The Application and Services Engineering Group will be led by Qi Lu. This group will be responsible for developing applications and services for productivity, communication, search, and other categories.

The Cloud and Enterprise Engineering Group will be led by Satya Nadella. This group will be responsible for “back-end” technologies, like data center, database, and enterprise development tools. Satya will also lead the development, construction, and operation of our data centers.

The Dynamics group will continue to be led by Kirill Tatarinov. However, his product leaders will also report to Qi Lu, his marketing leader will also report to Tami Reller, and his sales leader will also report to the Operations group.

The Advanced Strategy and Research Group will be led by Eric Rudder. This group will focus on the intersection of technology and policy, and guide the company as we look at new technology trends.

The Marketing Group will be led by Tami Reller. Mark Penn will lead with Tami on our broad marketing strategy.

Kevin Turner will continue to be the Chief Operations Officer. His team will continue to be responsible for worldwide sales, marketing, services, support and stores, as well as IT, licensing, and commercial operations.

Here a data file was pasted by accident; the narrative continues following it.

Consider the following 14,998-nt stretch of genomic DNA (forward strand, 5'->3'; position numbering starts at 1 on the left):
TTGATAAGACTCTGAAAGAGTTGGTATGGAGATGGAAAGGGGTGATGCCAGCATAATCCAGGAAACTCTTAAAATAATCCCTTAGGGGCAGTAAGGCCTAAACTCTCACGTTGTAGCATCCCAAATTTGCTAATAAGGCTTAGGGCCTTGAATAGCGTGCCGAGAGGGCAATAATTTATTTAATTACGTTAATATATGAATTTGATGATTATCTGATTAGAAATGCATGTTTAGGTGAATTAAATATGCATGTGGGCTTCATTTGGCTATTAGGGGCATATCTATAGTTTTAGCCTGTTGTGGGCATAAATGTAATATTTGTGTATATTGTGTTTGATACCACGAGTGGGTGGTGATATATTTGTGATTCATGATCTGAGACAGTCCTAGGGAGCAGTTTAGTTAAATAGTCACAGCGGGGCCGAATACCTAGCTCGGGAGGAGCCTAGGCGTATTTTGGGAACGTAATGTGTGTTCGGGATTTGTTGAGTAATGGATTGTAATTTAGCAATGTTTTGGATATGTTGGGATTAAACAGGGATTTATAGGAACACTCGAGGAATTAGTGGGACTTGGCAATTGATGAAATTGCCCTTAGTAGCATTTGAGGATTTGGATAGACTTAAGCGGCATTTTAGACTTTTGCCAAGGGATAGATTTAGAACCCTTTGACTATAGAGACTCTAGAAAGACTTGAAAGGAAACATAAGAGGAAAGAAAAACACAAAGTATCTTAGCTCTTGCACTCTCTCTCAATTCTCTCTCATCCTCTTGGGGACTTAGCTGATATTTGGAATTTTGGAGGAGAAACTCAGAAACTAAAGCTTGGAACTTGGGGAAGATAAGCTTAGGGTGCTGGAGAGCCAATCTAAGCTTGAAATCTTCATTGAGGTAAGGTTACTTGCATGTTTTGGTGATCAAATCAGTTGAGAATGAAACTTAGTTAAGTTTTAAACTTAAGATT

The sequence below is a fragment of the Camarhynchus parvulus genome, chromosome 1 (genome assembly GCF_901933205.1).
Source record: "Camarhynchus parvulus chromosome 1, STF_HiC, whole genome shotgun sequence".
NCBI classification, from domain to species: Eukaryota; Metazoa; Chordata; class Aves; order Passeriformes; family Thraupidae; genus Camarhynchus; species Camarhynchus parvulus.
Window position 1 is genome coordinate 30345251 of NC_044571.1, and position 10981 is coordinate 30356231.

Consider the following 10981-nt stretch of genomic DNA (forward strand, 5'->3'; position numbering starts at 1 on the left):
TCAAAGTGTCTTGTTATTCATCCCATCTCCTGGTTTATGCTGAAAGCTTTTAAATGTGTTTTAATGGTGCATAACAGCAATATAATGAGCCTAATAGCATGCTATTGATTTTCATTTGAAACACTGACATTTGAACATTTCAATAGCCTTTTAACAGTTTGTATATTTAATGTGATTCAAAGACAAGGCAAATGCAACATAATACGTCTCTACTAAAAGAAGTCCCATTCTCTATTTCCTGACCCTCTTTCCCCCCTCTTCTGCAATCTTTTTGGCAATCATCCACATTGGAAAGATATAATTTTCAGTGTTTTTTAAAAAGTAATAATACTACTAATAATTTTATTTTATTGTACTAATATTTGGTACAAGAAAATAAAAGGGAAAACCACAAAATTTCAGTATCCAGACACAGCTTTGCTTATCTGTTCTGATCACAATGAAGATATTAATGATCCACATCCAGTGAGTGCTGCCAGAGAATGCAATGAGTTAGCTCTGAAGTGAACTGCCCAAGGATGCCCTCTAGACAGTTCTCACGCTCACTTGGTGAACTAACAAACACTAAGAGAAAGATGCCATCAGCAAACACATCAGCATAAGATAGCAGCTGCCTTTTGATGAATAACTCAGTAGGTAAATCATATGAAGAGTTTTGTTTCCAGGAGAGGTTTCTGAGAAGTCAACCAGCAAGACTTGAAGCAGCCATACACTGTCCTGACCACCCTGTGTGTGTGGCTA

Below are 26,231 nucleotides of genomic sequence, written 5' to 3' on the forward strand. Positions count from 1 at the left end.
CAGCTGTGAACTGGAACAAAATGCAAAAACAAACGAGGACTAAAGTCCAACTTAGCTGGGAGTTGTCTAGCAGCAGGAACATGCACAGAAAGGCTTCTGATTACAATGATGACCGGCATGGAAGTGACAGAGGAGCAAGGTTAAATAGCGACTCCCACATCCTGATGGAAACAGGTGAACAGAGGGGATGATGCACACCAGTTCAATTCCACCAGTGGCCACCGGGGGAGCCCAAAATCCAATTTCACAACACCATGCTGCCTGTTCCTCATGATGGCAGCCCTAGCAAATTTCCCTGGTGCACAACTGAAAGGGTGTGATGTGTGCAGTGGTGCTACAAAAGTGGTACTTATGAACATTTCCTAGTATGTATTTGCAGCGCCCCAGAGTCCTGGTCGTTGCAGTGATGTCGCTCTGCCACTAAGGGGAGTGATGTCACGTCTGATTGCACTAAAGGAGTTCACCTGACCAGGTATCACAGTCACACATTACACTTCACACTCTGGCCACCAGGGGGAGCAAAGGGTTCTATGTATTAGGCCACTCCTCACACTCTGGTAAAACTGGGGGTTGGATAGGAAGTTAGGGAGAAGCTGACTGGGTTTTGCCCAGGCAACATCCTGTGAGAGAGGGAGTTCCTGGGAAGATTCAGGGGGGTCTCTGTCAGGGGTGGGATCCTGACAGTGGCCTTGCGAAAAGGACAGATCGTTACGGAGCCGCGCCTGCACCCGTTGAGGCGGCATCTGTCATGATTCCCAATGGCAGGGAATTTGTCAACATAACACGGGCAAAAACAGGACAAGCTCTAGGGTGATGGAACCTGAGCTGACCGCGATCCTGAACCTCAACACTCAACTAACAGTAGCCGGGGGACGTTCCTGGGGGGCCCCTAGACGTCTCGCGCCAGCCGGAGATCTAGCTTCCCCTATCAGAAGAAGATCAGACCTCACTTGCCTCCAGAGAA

The Business Development and Evangelism Group will be led by Tony Bates. This group will focus on our development partners and developers. OEM relations will remain in the Sales, Marketing, and Support Group (SMSG) under Kevin Turner, who will also report to Tony, and work with Nick Parker on key OEM relationships.

The Finance Group will be led by Amy Hood. This group will be responsible for the finances of all product groups. SMSG finance will report to Kevin Turner, who will also report to Amy.

The Legal and Corporate Affairs Group will be led by Brad Smith as General Counsel.

The Human Resources Group will be led by Lisa Brummel.

Kurt DelBene will be retiring from Microsoft. Kurt has been a huge part of the success in turning Office into a great cloud service, and a key member of my leadership team. I can’t thank him enough for the work he has done for the company, and I will truly miss him.

Craig Mundie will be leaving the senior leadership team to work on a special project for me until the end of this year. After that, Craig will continue as a consultant until the end of 2014.

Rick Rashid will step down from running Microsoft Research and join the Operating Systems Group. Rick created MSR, the most amazing computer science research institution in the world, and we owe him so much for that. It is exciting to have Rick return to his roots in OS.

How We Work

How we work together will characterize the new Microsoft. We must pay attention to process and culture.

With respect to process: Each major product or project initiative will have a team that works across functional groups, and a champion who will report directly to me or one of my direct reports. While the champion will be responsible for leading a cross-company team for the initiative, my whole staff will commit to the initiative’s success.